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Domestic Violence Panel Breaches Bill of Rights

Panel breaches Bill of Rights over the dumping of male antiviolence group

By NICK SMITH

An antiviolence counselling service has won a court battle against a government-funded quango that tried to run it out of business.

The High Court at Auckland ruled that the Northern Region Domestic Violence Approval Panel breached the Inner City Group for Men's right to natural justice.

The panel had arbitrarily dumped the Inner City Group, which for 15 years has run antiviolence and anger-management courses for men, as an "approved" Family Court agency, a breach of the Bill of Rights, the court ruled.

The court drama has revealed a behind-the-scenes fight for funding control, with philosophical battlelines drawn over whether feminist ideology should dominate anti-violence programmes.

Most approved agencies adopt the "Duluth" method, where men are assumed to be operating from a "privileged place of power and control."

Only a couple of independent agencies dare stray from the prescribed method and John Binsted's Inner City Group was the only one not to employ female facilitators, one of the reasons it was blackballed.

Now back in business after a yearlong, panel-imposed ban from Family Court referrals, Mr Binsted, who also operates the Manukau Group for Men, estimates he has lost more than $300,000 in loss of income, market share and legal costs.

Family Court referrals were essential because it was the only body to "pay what the service is worth," he said. "Family Court subsidises the other guys in the group."

While Mr Binsted's groups were out of business, panel approved agencies and believers in the Duluth method such as Saftinet set up in competition.

Where once he employed an office manager and ran six groups with "highly trained professionals," now there is one group and Mr Binsted.

The National Business Review spoke to four people who work in the anti-violence industry and two psychologists, none of whom would be named for fear of falling foul of the panel and other industry players.

Mr Binsted: "No one wants to disagree with them or say anything because they hold so much power - power which is without accountability."

Mr Binsted sought a judicial review with the pro bono help of Mary Scholtens QC.

The panel folded, admitting it had breached the group's right to natural justice and reinstating the group's approved status. However, a later hearing to award costs was unsuccessful.

Both the Inner City and Manukau groups have operated since 1988, back in the days when such groups were derided as woolly-woofter liberals and male apologists "and the guys coming to the groups had suspicions about us," Mr Binsted said.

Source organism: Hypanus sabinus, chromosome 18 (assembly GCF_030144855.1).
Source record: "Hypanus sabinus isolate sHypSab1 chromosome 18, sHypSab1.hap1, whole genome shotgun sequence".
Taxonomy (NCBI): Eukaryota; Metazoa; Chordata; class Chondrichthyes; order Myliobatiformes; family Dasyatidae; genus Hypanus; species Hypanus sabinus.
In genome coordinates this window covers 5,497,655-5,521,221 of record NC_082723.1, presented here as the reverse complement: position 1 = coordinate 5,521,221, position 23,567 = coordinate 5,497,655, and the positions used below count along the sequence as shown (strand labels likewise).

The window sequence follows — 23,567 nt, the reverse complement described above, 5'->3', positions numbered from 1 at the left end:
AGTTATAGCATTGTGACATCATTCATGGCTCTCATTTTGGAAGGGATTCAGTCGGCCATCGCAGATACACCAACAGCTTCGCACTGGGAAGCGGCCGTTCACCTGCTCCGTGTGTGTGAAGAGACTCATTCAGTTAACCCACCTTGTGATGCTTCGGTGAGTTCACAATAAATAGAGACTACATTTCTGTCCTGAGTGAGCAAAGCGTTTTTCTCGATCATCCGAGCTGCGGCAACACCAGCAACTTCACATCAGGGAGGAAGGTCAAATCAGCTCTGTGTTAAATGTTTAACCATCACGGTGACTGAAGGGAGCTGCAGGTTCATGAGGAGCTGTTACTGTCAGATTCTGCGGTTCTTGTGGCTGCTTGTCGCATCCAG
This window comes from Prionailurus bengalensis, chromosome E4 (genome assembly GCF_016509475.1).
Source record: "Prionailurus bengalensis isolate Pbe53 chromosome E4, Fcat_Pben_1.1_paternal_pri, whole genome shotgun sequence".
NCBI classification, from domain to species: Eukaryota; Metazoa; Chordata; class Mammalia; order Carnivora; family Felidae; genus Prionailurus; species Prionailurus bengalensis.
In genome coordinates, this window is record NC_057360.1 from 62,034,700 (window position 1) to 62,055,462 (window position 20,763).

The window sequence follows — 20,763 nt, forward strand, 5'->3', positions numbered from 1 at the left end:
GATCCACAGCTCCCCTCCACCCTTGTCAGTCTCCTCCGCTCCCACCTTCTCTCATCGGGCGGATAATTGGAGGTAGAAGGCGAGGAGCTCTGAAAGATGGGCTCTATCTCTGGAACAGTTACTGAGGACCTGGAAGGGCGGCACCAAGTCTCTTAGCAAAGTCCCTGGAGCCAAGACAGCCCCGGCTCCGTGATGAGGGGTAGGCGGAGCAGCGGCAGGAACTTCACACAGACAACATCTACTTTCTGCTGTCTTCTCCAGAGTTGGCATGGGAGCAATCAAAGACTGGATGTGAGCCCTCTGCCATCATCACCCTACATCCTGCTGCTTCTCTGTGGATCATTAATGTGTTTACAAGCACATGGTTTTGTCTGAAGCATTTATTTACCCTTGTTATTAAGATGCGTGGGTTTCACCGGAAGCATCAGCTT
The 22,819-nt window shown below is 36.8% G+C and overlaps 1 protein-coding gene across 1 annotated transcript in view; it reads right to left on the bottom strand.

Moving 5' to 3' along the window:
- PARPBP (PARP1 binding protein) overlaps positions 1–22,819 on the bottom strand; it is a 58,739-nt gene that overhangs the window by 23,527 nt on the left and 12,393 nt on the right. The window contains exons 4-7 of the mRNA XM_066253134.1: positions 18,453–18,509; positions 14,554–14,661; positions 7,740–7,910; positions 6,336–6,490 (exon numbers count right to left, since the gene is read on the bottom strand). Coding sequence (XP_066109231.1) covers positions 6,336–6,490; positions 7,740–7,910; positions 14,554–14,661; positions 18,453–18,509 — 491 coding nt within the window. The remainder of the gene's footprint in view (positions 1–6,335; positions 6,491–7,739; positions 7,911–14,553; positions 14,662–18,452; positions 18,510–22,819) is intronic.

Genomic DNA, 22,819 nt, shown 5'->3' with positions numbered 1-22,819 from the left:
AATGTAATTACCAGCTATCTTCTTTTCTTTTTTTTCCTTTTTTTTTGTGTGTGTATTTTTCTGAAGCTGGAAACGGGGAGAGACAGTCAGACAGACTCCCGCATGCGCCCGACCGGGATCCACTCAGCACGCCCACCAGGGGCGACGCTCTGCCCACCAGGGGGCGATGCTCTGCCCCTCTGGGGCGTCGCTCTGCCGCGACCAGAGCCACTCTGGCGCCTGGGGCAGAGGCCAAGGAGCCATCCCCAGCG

Mr Binstead said he had no complaints about the courses and certainly he is well-regarded by other industry veterans. But he did not use the Duluth method, which was a feminist perspective on men with anger-management problems, because "we can do it better ourselves."

"Some of the women working with battered women had their suspicions about what we were doing," Mr Binstead said. "[We are] accountable to other women's organisations while recognising we have our own experiences and our own way of working."

Domestic Violence Centre chief executive Jane Drumm said her organisation opposed Mr Binsted's group because of the fundamental philosophical disagreement over his approach.

"We work for an organisation whose sole purpose is to increase safety for victims of violence and we don't think that that safety is enhanced by the services that John Binsted provides."

The dislike of Mr Binsted's methods was not gender specific, with plenty of men siding with the Duluth method, she said. While Duluth was feminist-based, the primary goal was the protection of women and children, she said.

"It's definitely a model developed by feminists and it's definitely a continuation of that model [to say] that violence, power, control are perpetrated by a society that allows it to happen, a society run by men for men's purposes. "Within that, most men in the world do not assault other people."

But many experienced industry players say the whole area of addressing domestic violence is in crisis because of the zealous interpretation of the Duluth method. It is more concerned with a "shift in structural power" than trying to get men to confront and change their behaviour, they say.

"One provider in Hamilton - she didn't care what happened [to the men] in the room," one said.

Panel-approved agencies in Hamilton, the North Shore and Auckland city at times seemed to emphasise punishment rather than an attempt to empathise and change behaviour, this person said.

Another veteran talked of the need for men's groups to "link with women's groups" to receive the panel seal of approval. The protection of women and children were paramount with no emphasis on rehabilitating men, was the view.

However, former panel member and psychologist Suzanne Blackwell said that in her time - which featured only one member of the present panel, Susan de Silva - the women "were thoroughly professional and top-notch." Mr Binsted said the gender politics permeating the industry is "just plain depressing."


This article copyright by The National Business Review,
Published June 28th 2002 p 10
Reproduced here with permission.


Next: Other Articles on Domestic Violence from MENZ Issues.